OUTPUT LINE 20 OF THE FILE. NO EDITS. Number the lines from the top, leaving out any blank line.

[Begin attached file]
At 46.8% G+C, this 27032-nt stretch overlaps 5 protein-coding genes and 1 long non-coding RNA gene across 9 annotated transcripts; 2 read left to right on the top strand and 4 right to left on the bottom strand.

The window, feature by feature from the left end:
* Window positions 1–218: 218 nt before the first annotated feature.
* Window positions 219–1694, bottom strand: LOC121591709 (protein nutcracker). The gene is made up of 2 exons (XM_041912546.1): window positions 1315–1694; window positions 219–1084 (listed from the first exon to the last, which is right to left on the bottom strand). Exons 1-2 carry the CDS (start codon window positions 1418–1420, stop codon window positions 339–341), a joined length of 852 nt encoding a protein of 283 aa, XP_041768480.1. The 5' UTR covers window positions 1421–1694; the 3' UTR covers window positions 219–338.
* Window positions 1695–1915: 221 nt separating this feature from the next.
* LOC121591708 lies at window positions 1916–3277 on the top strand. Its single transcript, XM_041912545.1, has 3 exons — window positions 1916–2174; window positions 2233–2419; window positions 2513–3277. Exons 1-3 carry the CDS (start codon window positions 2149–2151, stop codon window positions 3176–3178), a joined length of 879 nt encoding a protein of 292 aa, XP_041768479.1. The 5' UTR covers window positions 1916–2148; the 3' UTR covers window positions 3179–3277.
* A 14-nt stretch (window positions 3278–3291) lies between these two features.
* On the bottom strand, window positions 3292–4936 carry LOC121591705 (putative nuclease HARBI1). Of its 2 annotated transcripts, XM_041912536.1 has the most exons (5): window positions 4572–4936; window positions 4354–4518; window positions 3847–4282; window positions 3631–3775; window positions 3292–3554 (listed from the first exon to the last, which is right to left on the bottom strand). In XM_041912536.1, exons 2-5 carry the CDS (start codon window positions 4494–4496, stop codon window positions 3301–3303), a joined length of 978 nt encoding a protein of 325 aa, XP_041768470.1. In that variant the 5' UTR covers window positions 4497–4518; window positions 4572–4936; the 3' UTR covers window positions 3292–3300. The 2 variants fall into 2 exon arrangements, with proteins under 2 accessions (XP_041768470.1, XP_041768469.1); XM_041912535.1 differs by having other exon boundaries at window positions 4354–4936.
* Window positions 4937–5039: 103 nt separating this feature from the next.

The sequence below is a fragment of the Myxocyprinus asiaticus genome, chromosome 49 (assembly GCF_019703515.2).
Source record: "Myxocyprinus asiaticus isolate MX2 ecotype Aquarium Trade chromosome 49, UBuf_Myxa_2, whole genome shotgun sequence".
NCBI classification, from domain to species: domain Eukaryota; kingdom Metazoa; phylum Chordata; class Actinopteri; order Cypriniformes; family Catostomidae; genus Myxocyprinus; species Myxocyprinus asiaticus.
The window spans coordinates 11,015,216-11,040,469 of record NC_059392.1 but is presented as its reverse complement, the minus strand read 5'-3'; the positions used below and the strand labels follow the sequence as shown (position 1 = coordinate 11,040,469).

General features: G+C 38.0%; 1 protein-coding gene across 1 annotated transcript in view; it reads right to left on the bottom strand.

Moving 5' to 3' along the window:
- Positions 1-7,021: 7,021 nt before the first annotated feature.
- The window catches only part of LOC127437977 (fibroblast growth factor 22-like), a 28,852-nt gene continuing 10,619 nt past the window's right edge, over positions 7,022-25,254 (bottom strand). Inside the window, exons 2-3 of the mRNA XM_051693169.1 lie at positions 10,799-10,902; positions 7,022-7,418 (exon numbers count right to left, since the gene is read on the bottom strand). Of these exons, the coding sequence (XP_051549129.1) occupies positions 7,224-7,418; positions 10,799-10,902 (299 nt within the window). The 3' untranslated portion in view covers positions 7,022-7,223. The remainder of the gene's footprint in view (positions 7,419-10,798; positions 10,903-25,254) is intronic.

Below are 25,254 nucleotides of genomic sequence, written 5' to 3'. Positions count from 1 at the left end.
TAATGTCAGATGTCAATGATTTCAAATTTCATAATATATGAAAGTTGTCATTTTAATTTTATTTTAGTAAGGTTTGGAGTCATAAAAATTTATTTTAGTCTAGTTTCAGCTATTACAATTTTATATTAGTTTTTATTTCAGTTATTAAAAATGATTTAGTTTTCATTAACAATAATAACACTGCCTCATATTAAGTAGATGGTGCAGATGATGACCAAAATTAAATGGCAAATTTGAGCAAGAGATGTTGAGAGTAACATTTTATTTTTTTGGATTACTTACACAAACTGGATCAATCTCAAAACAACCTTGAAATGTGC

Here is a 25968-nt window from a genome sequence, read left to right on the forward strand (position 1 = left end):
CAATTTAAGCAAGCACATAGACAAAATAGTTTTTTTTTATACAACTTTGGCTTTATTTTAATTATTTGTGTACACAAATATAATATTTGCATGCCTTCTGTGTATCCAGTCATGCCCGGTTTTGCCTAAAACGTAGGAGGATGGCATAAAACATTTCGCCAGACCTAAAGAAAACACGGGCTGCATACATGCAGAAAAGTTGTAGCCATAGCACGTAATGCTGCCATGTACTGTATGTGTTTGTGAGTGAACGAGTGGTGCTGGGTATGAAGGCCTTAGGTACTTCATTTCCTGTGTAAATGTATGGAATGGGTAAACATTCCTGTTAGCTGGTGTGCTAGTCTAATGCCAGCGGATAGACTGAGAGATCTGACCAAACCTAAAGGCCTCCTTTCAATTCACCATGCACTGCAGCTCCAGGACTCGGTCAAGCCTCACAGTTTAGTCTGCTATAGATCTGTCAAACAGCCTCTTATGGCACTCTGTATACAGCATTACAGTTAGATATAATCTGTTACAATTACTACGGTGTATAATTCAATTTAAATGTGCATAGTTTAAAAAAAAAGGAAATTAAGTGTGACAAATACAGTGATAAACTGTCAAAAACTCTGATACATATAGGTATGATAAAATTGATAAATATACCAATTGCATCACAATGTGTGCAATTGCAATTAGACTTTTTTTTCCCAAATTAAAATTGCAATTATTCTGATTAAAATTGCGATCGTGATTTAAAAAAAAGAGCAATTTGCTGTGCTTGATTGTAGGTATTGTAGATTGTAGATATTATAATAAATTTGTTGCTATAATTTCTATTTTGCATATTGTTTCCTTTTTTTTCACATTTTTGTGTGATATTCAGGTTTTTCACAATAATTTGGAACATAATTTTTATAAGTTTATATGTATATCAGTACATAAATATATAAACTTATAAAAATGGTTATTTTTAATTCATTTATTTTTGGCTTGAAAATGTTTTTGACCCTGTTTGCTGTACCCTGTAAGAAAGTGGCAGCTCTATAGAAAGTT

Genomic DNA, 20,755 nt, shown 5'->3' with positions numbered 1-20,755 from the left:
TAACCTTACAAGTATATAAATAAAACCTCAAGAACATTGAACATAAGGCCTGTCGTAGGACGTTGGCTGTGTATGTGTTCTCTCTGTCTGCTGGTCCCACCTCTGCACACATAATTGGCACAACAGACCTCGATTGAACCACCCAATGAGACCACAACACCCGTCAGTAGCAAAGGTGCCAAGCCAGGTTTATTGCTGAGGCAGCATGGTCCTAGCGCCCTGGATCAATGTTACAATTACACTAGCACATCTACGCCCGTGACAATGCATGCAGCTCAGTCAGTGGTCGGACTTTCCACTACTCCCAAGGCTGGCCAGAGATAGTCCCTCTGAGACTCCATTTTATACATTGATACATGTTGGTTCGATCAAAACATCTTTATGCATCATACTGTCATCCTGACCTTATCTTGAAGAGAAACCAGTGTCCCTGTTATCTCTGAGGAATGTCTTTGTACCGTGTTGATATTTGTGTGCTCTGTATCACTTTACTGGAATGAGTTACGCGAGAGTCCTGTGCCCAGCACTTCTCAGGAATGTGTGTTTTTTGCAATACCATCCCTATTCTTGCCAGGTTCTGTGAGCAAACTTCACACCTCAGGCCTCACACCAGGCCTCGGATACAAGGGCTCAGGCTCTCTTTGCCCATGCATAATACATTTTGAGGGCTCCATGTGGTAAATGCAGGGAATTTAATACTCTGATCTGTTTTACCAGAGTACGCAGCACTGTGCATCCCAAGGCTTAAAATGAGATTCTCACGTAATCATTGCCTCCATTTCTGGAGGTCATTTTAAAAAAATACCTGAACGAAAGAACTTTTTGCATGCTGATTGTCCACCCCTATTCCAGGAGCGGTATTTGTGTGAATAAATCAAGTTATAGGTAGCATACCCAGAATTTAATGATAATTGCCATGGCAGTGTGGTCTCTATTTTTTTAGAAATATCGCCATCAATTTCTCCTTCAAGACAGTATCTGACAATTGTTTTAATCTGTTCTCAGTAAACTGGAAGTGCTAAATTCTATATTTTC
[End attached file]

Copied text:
Here is a 25968-nt window from a genome sequence, read left to right on the forward strand (position 1 = left end):